The Bank of Israel said Tuesday it was preparing an “action plan” for the issuance of a digital shekel, if conditions develop in the future that lead the central bank to believe that the benefits of such a currency outweigh the costs and potential risks.
As digitalization in the global financial system develops rapidly, the Bank of Israel is beginning preparations for an eventual launch of the currency, with a plan ready to be put into action, if the right conditions arise, the report said. The central bank emphasized that in line with many other central banks, “the Bank of Israel has not yet decided whether it intends to issue a digital currency.”
The central bank also emphasized that it will continue issuing cash in the form of banknotes and coins, “as long as there is a demand for such on the part of the public, and as long as the Bank believes that it is necessary” to support the payment system in Israel.
For the purpose of preparing the ground, a steering committee appointed by the central bank’ s governor, Amir Yaron, has set out, in general terms only, a draft model for a potential Bank of Israel digital currency.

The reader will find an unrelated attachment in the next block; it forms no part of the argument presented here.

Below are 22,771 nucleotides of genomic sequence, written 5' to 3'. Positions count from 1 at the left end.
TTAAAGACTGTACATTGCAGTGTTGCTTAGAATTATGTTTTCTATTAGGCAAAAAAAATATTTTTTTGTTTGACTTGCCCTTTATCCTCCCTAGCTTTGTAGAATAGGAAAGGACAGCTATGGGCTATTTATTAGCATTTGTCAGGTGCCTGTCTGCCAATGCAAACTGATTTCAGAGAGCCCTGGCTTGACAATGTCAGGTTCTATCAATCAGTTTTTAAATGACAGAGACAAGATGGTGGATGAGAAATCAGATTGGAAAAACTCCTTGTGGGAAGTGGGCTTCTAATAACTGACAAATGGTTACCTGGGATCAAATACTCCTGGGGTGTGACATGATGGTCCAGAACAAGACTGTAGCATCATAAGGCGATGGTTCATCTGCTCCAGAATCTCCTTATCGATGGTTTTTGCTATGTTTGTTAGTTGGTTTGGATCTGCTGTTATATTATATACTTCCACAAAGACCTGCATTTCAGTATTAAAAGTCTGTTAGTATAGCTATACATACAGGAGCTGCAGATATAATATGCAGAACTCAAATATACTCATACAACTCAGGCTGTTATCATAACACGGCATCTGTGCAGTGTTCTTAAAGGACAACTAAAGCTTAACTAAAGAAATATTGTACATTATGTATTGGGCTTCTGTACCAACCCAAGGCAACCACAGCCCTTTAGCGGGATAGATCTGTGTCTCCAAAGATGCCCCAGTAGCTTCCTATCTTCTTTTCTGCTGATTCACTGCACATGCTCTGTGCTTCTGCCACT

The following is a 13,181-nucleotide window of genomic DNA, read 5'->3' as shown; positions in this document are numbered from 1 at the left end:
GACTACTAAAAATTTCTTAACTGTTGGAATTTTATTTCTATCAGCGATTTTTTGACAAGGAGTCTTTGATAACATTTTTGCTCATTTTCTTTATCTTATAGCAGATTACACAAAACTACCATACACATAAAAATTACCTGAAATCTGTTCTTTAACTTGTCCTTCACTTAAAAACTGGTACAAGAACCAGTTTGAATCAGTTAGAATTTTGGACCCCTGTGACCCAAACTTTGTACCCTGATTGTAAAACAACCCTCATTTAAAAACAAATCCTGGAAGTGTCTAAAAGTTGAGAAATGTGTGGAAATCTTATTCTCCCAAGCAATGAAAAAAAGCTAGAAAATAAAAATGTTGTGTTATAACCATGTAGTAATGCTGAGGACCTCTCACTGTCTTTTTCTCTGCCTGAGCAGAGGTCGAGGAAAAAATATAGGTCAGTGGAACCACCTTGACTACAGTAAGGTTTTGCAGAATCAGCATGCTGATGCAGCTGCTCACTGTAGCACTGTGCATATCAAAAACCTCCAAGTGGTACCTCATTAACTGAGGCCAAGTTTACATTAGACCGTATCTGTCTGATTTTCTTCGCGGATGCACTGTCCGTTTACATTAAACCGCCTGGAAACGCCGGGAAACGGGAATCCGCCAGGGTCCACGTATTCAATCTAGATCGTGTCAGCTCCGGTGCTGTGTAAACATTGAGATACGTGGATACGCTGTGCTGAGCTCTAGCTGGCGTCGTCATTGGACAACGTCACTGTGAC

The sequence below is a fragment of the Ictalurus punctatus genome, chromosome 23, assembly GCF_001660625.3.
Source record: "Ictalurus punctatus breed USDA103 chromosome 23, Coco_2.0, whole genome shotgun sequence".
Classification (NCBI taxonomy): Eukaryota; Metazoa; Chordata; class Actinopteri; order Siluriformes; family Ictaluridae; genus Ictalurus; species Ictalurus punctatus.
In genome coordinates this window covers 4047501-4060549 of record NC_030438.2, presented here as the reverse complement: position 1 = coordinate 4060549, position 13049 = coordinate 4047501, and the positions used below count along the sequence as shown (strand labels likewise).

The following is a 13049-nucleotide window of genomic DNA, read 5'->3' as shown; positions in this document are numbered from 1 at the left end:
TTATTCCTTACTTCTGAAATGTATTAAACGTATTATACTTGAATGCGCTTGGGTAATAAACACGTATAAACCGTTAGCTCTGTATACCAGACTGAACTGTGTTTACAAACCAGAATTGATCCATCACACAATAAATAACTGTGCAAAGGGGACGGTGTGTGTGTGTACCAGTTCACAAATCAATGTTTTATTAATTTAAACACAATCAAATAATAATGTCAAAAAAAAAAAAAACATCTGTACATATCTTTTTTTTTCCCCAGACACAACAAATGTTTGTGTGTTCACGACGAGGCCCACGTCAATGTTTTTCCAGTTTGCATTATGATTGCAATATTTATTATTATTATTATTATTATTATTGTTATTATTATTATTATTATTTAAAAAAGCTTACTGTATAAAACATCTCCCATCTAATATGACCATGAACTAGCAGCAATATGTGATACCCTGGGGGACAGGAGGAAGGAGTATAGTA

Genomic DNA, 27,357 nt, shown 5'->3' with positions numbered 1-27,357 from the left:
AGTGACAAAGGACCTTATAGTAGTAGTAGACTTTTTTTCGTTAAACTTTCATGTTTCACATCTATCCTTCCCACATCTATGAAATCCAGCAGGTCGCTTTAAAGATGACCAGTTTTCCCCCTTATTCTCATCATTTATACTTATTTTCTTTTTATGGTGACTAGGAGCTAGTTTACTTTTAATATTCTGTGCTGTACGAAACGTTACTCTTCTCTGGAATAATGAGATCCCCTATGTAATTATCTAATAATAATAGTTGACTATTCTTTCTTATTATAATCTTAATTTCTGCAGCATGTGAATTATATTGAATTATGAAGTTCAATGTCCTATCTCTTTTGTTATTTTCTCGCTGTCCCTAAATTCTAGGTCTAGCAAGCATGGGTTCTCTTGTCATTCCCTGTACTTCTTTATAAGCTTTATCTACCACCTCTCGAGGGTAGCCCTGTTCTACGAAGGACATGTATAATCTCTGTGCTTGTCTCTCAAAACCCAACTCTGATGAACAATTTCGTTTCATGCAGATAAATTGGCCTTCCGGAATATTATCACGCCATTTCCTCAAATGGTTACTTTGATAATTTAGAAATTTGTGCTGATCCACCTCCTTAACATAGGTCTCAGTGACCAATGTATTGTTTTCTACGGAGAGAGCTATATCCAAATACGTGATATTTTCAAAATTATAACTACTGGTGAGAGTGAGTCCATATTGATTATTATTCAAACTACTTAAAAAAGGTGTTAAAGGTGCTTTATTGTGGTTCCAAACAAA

This model will now be the basis for a discussion by players in the payments, finance and technology sectors, in academia and in relevant government agencies and organizations, the central bank said in a statement.
A document published by the central bank on Tuesday outlines the draft model of a Bank of Israel digital currency. Called “A Bank of Israel Digital Shekel – Potential Benefits, Draft Model, and Issues to Examine,” the draft model is accompanied by a public call for responses to its contents.
Amid a digital revolution that is enveloping the financial system, central banks around the world are wondering whether in the near or distant future they will have to provide the public with another form of currency — digital money — and if it will be possible to keep, or even improve, the qualities of existing money in its digital form.
As of now, the public uses two main types of money: cash, which is a physical liability of the central bank toward the public, and bank money, which is a liability of the commercial banks toward account holders.
Digital money already exists, in a way: the money the public holds in banks, which it pays from via bank transfers, payment cards and payment apps is in fact digital money. It exists in in the computer systems of the financial institutions that provide it, and it does not exist in the physical dimension.